Political debates come and go. What happens, however, when people live in a place named after a politician they despise? That doesn’t happen very often anymore. Just about every geographic location got its name a long time ago, at least in the United States.
The nation expanded furiously in the first half of the Nineteenth Century, and homesteaders poured into new territories. Surveyors platted towns and delineated townships, counties, and states as fast as politicians could define them. Settlers scrambled to grab the best names including Founding Fathers and popular Presidents. That still left many gaps so they ventured over to Vice Presidents, Secretaries of this-and-that, the local robber baron, and of course all manner of non-political figures, Native American tribes, inanimate objects and whatnot.
Many places were named in honor of Martin Van Buren. There are Van Buren Counties today in Arkansas, Iowa, Michigan and Tennessee. Van Buren served as a U.S. Senator, Governor of New York, Secretary of State, Vice President, and finally President, in a period between 1821 and 1841. His career spanned a period of great expansion and geographic naming almost perfectly. Those four states attained greater definition during that same time so there’s little surprise they adopted Van Buren place names.
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Missouri also got in on the act. The state legislature formed Kinderhook County in 1841, named after Van Buren’s birthplace in New York. The timing was rather odd. The financial Panic of 1837 had taken place during Van Buren’s Presidential administration and voters held him accountable. He lost his reelection bid in November 1840 to the Whig candidate, William Henry Harrison.
Kinderhook Co. formed in January 1841 and Harrison’s inauguration took place in March 1841, so Missouri created their county while Van Buren was a lame duck. It may have been a parting gift or a political stunt. Either way, Van Buren was already heading out the door.
Political winds shift. Two years later the legislature changed Kinderhook to Camden County, after an early leader of the English Whig party, Charles Pratt, 1st Earl Camden. It remains Camden Co. to this day, with its seat in Camdenton.
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That wasn’t Martin Van Buren’s only Missouri indignity. A Van Buren County already existed in Missouri when Kinderhook came into being. That one arose in 1835 while Van Buren was Vice President to Andrew Jackson, a popular figure to people living on the frontier.
Van Buren lost his chance for reelection in 1840 but he tried to mount a comeback in 1848. Slavery was the dominant issue as the United States marched inexorably towards Civil War. The U.S. had just won the Mexican War and gained territory that would define California, Nevada and Utah plus parts of several other western states. Would slavery be allowed in those new territories or not? Similar issues arose in Kansas; if slavery were outlawed in Kansas then slaves from Missouri would gain an easy escape route along the state’s entire western border.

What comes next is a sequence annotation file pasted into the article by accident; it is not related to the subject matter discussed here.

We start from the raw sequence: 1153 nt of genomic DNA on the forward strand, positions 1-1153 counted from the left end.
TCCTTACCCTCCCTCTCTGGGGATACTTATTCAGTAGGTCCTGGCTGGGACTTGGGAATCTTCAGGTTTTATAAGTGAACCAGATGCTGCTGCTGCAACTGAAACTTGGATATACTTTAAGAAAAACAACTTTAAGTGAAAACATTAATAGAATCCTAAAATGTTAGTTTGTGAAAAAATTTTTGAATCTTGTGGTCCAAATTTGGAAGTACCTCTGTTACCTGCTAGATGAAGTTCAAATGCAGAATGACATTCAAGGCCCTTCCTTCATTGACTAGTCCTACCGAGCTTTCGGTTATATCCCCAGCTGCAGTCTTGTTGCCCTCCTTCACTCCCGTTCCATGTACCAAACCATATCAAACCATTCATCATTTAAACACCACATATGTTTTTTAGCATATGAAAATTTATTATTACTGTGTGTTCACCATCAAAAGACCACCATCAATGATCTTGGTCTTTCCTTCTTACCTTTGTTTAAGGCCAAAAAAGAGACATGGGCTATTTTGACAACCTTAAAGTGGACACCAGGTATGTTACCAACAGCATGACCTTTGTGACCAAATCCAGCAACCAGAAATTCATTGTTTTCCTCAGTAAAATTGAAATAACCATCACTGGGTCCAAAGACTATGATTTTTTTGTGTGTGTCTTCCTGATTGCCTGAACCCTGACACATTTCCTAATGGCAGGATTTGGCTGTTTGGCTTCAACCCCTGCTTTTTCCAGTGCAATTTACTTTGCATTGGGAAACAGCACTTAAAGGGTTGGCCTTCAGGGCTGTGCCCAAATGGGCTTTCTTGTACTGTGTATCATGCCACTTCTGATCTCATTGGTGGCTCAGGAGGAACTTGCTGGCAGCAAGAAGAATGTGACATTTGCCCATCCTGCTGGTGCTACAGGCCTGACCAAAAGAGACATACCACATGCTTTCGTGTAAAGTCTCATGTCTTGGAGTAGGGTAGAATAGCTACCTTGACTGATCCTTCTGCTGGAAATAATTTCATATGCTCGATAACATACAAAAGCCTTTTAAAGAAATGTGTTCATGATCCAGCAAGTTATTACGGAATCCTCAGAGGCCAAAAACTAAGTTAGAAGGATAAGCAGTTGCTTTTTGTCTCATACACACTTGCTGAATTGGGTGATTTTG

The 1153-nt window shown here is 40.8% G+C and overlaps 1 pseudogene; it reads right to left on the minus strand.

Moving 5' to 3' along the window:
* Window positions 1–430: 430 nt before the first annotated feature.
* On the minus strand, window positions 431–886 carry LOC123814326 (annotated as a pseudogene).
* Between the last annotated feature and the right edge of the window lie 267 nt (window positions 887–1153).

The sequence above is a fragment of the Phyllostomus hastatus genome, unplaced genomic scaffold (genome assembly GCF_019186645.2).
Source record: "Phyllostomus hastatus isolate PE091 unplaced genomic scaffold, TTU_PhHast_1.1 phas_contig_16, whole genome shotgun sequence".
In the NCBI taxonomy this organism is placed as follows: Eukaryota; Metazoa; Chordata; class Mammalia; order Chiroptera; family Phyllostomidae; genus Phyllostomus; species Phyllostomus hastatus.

Van Buren ran as the Free Soil candidate, opposed to the expansion of slavery into western territories. Zachary Taylor represented the Whigs. Although a slaveholder himself, Taylor’s views were a bit of an enigma but it was believed he thought expansion was impractical or irrelevant because the west didn’t have a plantation economy. Lewis Cass carried the Democratic party banner. He remained silent on slavery but many voters thought he leaned towards a pro-slavery stance.
Missouri, as a slave state, went for Cass but the election went to Taylor. Van Buren got trounced. Cass might have won had Van Buren not bolted from the Democratic party and siphoned votes away. Van Buren County, Missouri became Cass County almost overnight. According to a 1908 history of the county: "This, which doubtless defeated General Cass, so offended his friends that at the session of the legislature in 1848-9 the name of the county was changed from Van Buren to Cass."
It has been called Cass County ever since, with its seat in Harrisonville.
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Missouri wasn’t a monolith of slavery even though it was a slaveholding state. It wasn’t entrenched ubiquitously although the western portion had been in a de facto guerrilla war over the issue with neighboring Kansas. Like many border states, it provided troops both to the Union and to the Confederacy. Far removed from the former Kinderhook and Van Buren Counties, a town called Van Buren continues to bear the name today. This town, the seat for Carter County in the southeastern part of Missouri, found its name in 1830 when Van Buren was Secretary of State. Apparently the never felt the need to erase it.